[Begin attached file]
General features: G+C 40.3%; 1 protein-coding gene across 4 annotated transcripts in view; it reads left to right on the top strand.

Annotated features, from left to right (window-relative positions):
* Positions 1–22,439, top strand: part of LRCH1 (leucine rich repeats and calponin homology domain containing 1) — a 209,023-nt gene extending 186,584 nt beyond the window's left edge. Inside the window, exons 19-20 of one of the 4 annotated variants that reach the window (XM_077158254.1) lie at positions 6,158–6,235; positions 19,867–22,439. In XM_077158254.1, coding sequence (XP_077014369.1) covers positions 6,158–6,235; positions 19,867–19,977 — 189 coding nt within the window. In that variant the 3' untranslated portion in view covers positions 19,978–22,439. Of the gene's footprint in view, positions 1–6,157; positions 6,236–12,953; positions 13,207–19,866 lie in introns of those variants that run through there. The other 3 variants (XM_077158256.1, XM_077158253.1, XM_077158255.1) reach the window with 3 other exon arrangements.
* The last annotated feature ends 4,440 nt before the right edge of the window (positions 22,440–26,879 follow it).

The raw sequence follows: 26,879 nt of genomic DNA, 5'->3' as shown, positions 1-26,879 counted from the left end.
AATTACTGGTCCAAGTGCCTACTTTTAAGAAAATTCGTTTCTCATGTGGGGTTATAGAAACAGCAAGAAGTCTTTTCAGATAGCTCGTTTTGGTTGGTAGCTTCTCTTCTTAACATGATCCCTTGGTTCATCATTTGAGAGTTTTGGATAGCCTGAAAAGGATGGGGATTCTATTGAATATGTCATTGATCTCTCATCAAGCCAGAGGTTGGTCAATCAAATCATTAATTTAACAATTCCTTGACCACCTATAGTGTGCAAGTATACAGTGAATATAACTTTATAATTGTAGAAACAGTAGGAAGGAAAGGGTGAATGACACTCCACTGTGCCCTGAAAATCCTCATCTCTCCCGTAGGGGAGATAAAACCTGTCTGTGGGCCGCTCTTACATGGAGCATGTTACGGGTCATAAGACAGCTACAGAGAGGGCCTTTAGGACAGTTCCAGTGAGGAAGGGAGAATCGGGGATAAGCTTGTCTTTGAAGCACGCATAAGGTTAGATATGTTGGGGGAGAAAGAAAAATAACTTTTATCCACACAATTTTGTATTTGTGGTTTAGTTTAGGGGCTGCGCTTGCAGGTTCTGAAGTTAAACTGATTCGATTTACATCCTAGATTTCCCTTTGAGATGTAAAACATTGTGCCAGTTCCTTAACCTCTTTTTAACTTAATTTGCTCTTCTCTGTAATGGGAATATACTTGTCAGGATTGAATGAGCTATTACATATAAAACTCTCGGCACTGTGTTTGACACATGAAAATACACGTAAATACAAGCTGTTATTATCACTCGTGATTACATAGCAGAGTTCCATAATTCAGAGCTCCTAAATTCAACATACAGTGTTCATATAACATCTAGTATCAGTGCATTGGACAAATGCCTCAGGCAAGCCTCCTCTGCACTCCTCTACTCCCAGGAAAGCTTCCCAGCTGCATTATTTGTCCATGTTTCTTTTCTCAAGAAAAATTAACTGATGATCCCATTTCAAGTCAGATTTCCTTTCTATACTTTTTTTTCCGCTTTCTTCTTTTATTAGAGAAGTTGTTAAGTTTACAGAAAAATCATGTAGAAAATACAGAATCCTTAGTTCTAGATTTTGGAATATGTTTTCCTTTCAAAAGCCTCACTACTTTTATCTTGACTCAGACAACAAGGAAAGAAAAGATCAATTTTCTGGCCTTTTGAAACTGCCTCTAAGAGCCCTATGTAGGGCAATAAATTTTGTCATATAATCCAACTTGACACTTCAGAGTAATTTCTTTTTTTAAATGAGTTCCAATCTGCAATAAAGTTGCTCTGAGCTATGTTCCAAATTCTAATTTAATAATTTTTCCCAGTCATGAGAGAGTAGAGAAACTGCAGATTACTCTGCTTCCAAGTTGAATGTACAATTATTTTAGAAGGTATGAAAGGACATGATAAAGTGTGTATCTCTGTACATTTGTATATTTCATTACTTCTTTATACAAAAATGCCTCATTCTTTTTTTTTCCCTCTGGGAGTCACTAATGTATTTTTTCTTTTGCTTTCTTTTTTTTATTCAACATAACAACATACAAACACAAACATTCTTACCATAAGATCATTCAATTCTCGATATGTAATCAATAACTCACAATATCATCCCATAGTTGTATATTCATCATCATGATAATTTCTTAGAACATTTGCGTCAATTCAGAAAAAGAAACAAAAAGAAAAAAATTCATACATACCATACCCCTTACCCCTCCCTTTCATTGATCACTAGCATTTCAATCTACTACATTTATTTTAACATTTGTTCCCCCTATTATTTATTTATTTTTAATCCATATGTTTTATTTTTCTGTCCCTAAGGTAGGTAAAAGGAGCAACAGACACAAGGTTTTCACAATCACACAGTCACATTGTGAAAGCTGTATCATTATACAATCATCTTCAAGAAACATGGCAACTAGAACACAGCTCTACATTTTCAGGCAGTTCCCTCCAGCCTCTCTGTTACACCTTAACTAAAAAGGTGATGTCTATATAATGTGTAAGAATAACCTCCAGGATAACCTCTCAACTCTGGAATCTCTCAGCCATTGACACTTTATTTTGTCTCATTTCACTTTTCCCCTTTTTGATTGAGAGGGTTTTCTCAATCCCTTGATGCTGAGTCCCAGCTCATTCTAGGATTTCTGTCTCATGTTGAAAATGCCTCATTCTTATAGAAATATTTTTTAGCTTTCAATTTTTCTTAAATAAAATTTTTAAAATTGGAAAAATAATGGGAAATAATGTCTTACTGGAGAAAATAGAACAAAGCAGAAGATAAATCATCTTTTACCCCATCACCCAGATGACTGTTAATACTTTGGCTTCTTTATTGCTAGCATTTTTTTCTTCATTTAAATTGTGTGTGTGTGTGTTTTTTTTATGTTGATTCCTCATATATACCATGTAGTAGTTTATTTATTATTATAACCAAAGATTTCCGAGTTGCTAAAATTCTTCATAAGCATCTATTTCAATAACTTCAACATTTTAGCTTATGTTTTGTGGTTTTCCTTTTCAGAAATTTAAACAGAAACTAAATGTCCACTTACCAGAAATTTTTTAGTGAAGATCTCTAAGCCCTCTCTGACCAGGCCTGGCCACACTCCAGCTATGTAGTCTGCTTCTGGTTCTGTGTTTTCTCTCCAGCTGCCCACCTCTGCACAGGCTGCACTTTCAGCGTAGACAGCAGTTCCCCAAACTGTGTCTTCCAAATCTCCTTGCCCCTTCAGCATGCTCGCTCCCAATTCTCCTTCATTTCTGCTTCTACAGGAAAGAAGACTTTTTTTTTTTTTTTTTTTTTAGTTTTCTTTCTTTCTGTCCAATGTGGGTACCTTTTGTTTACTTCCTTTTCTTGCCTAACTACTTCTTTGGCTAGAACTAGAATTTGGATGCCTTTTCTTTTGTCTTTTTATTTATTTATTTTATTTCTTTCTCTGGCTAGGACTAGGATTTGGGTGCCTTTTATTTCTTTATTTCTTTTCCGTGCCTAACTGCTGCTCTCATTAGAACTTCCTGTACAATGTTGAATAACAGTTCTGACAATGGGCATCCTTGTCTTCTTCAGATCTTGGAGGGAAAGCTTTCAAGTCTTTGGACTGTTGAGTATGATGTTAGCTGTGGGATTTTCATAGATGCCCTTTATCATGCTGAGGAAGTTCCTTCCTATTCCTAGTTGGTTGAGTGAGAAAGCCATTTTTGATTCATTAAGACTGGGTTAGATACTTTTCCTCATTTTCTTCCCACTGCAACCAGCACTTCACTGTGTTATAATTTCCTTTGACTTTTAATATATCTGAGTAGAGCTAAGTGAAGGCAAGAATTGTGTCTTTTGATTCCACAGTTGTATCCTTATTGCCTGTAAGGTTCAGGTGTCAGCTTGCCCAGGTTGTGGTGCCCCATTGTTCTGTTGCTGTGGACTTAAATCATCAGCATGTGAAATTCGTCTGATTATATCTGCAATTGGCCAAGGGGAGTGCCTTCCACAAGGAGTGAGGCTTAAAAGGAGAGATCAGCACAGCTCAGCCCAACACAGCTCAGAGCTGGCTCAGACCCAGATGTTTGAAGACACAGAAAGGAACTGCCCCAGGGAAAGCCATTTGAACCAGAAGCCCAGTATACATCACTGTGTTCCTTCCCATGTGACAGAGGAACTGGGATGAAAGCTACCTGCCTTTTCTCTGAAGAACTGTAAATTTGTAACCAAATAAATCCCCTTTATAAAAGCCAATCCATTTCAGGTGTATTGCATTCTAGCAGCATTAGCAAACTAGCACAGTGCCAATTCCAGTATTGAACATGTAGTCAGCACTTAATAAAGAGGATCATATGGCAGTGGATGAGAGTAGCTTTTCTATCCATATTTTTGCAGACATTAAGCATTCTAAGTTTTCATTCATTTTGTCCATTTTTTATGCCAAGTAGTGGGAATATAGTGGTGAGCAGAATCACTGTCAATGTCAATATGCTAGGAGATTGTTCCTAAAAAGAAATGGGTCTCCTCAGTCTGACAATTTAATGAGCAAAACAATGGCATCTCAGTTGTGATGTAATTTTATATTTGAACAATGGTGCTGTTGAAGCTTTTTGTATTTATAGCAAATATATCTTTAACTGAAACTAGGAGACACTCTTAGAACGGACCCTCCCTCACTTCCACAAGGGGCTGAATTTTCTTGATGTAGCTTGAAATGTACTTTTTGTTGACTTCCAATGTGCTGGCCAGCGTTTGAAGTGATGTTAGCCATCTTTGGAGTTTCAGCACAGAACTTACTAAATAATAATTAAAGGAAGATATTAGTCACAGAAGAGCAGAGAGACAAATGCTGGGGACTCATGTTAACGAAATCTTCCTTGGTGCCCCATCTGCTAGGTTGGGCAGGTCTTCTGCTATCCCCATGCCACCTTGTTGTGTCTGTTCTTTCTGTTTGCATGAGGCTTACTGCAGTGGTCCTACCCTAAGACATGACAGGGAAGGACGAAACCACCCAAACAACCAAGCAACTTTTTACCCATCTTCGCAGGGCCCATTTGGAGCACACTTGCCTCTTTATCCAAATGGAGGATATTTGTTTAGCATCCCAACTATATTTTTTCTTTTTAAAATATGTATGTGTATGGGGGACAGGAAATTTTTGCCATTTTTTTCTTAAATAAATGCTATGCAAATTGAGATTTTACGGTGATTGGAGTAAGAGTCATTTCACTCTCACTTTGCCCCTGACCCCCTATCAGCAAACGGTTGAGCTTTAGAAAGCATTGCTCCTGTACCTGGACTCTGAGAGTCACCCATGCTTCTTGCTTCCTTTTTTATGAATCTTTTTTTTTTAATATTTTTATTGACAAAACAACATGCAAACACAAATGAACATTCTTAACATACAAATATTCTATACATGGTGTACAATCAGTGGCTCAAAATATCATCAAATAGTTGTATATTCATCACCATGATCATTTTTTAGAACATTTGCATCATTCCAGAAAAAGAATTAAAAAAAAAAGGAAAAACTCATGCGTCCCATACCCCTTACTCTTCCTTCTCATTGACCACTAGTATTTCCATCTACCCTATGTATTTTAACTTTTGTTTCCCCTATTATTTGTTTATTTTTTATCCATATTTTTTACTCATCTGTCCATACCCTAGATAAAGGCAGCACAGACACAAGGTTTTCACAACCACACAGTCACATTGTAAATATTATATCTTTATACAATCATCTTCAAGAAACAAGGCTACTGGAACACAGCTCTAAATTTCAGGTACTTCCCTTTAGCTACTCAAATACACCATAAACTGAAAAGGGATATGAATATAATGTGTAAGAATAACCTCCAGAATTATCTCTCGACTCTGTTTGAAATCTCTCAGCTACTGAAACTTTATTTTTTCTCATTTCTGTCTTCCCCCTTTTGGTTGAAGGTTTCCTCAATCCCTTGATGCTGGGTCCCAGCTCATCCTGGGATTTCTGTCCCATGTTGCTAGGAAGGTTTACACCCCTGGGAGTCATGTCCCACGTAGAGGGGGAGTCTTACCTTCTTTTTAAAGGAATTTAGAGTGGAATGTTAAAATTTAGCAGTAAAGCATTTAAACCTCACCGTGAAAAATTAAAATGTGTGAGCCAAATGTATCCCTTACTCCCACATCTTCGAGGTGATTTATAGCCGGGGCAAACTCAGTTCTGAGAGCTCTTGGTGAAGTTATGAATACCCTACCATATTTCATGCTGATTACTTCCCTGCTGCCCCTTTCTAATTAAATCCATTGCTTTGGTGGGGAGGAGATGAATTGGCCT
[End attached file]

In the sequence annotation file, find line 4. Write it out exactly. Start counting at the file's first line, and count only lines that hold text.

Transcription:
* The last annotated feature ends 4,440 nt before the right edge of the window (positions 22,440–26,879 follow it).